White borders had dominated – all things were usually symmetrical in the Felt world. But second album The Splendour of Fear now replaced the white framing of what came before with a thick black frame encasing. The main image is by Alan Aldridge and was used back in the mid-60s to promote the Andy Warhol and Paul Morrissey movie Chelsea Girls. It’s a striking picture – very seedy with tits and pricks to the fore, yet this never feels tacky or cheap. The Splendour Of Fear retains a modicum of mystery and unusual style. With the lyrics and album credits all appearing on the vinyl’s label, the cover only utilizes the central image on the front and tracklisting on the back.
Around this time at a Felt show in London, I met Maurice Deebank and we exchanged addresses and started a short correspondence – pen pals with a member of Felt if you like. I was still an impressionable 18-year-old, so getting letters from my own personal guitar god was pretty fucking mind blowing. Disappointingly, I couldn’t tell you what the letters said (probably talking guitar tunings and such). How surreal now that I think about it.
The Splendour of Fear is probably my favourite Felt album. It does change of course, but this album certainly seems to be the epoch of the early years – still no cymbals, but a strong Enio Morricone meets post/rock before post/rock existed feel pervades the mostly instrumental music. ‘Stagnant Pool’ could also be the track that epitomizes Felt most in this early period, and certainly has my favourite lyric from Lawrence;
“The stagnant pool
Like a drowned coffin
Still as a deceased heart
Haunting the ghost of the noble crusader
Who recalls pellucid ice clutching the aching twigs
Never a drop to disturb stagnation
Oh they say I’ll never win
You’ll always get beat
And like a drop of blood from the Devil’s tap
I’m dragging the crusader behind
Slips purposely down the black hole back to hell
Steps purposely down the black hole back to hell”
Nobody at this time gave a shit about Felt. It’s one of the most heartbreaking stories, not only because the band were so unnervingly brilliant (that too), but because as the years have moved on Felt’s music still seems vital, different and emotional and Lawrence such an original that there seems to have been a massive dysfunction as to why the band never ‘made it’. Maybe they were just too ‘art’, though Felt’s music is on the whole totally approachable. I don’t think there’s ever been a case of a band reflecting the inner workings of the head of a musician as Lawrence and Felt. Every note, song title, lyric and cover art is a precise composite of Lawrence’s mind. I always start to consider this when listening to ‘The Stagnant Pool’.
…as the years have moved on Felt’s music still seems vital, different and emotional and Lawrence such an original that there seems to have been a massive dysfunction as to why the band never ‘made it’.
‘The Stagnant Pool’ is a massively sad piece of music. It also features the word pellucid. Wow. After the lyric, Lawrence takes the guitar lead and repetition holds me. A final, ridiculously fluent burst from Deebank and it’s hard to hold back the tears. It’s not muso, I have to make this distinction when discussing these white men playing their guitars. ‘The Stagnant Pool’ is just one of my favourite pieces of music and there is very little in the white music cannon that sounds like it.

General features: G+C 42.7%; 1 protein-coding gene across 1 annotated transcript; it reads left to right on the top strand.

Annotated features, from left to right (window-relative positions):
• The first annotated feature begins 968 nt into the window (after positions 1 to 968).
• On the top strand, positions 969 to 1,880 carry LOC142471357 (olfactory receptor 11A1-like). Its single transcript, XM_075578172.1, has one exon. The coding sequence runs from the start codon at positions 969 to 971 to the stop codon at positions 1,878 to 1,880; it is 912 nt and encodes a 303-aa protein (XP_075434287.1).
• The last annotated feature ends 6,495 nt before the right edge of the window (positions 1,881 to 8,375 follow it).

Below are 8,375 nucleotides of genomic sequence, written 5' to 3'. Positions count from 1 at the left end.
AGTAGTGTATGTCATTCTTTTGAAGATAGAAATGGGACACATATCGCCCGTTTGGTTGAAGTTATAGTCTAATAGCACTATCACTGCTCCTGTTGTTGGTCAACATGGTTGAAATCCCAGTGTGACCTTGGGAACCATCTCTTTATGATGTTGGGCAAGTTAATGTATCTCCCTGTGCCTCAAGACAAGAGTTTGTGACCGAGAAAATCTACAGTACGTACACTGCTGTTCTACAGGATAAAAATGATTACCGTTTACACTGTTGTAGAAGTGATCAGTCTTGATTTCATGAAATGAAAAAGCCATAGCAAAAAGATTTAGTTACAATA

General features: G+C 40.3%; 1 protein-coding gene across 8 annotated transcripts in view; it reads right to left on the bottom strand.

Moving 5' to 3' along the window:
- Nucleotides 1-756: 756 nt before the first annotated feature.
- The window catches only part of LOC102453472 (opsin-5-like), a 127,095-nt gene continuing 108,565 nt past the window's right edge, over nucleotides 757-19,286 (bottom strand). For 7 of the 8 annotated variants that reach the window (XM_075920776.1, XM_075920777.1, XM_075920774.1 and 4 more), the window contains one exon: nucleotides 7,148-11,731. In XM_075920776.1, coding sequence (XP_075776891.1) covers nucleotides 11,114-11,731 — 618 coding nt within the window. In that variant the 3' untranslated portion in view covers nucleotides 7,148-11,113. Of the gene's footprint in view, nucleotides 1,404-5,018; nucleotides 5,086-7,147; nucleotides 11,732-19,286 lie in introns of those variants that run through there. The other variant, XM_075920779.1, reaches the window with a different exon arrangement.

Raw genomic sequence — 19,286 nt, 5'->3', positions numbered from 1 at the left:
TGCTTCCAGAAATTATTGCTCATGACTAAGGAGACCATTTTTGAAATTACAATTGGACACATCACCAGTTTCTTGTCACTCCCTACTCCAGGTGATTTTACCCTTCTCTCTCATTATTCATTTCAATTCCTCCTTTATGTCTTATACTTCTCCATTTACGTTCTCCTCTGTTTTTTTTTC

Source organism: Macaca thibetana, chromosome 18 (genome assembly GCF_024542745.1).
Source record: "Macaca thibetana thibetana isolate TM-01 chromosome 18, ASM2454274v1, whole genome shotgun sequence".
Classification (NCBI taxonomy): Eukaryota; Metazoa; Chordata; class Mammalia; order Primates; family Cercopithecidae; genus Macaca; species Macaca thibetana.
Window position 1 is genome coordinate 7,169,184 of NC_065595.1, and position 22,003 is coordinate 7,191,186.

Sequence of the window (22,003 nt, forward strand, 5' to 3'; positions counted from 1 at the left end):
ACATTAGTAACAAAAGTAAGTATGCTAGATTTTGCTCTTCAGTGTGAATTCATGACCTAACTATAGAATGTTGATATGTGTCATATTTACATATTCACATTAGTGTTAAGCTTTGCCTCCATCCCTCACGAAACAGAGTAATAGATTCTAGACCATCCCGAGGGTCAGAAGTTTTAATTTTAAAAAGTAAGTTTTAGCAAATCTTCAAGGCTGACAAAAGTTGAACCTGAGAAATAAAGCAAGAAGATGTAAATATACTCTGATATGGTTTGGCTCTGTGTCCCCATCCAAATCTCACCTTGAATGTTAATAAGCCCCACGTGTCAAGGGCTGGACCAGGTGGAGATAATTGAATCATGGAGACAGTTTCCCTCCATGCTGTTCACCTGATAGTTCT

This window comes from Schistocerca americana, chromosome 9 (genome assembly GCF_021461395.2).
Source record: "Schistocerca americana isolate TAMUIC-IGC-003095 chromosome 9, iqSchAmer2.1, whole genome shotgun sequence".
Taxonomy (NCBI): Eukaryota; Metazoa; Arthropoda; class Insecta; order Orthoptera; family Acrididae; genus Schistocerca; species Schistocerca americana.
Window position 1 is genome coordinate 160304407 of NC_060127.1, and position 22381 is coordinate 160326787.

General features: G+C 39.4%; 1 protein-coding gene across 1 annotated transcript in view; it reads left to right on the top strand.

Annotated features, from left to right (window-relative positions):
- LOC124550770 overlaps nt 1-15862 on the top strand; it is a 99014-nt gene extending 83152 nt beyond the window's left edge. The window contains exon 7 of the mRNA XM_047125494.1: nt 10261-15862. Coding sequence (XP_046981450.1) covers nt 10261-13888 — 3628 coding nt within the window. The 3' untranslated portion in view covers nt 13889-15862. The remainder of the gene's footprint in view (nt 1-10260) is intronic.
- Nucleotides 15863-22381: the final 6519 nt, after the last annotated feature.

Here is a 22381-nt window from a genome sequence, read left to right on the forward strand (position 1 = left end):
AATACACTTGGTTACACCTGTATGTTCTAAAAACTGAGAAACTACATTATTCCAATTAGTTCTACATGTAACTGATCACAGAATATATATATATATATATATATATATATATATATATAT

And then something happened
After The Splendor Of Fear, a normalcy descended on Felt. Cymbals and hi-hats started to feature on the records. A consistent Felt sound started to develop, one the band would intermittently revisit in some form over their next eight albums. They also had a huge indie hit. I stayed obsessively close to the idea of the band. If a record couldn’t be found in Staines on the day of release, then a trip up to London would be in order to get the latest Felt fix. The Shanghai Packaging sleeves had a certain smell. Thick cardboard from France.
My friend Bob started to frequent Felt shows with me, whenever the band would make the way down from Birmingham to London. The Strange Idols Pattern and Other Short Stories was the second new Felt album released in 1984. It was a boon time for us Felt fans. Not only were the regulatory six tracks expanded to the more conventional 10, but John A Rivers, the producer so entwined with all the band’s music up to this point, jettisoned and John Leckie took over the studio. Leckie would gain producer hotness later on with The Stone Roses debut album and Radiohead’s The Bends. But Leckie had real experience, Tape opping for The Beatles, Syd Barrett and Kevin Ayers. Importantly he’d worked with Be Bop Deluxe and T.Rex, which must have thrilled Lawrence.
Another great album title, another intricate and maze-like album sleeve, The Strange Idols Pattern and Other Short Stories initially felt thin and conventional despite the name. The style of song (bar the couple of Deebank instrumentals) relate as much to ‘Penelope Tree’ as ever before, mostly brusque, verse/chorus constructs. Still, if you dig deeper, you’ll find one of the most under-appreciated Felt albums. It’s rather wonderful once you get over Leckie’s often dry soundscape and overbearing drums mix. ‘Crystal Ball’, ‘Spanish House’, ‘Vasco De Gama’ and the brilliantly named ‘Dismantled King Is off the Throne’ are instant Felt classics (and a Spanish 14th century vibe pervades the whole affair). Deebank is at his most fluid with Lawrence at his most accessible and direct. The Strange Idols Pattern and Other Short Stories is airy and the point where Lawrence lets the light into Felt.
Bring back the weird
It was a strange marriage between Lawrence and Deebank, the latter would be in and out of the band. Lawrence meanwhile would be generous and afford Deebank his own space on albums and singles. Deebank’s often solo/instrumental contributions to Felt albums bringing so much to the table as regards mood and a frame outside of Lawrence’s songs that was original.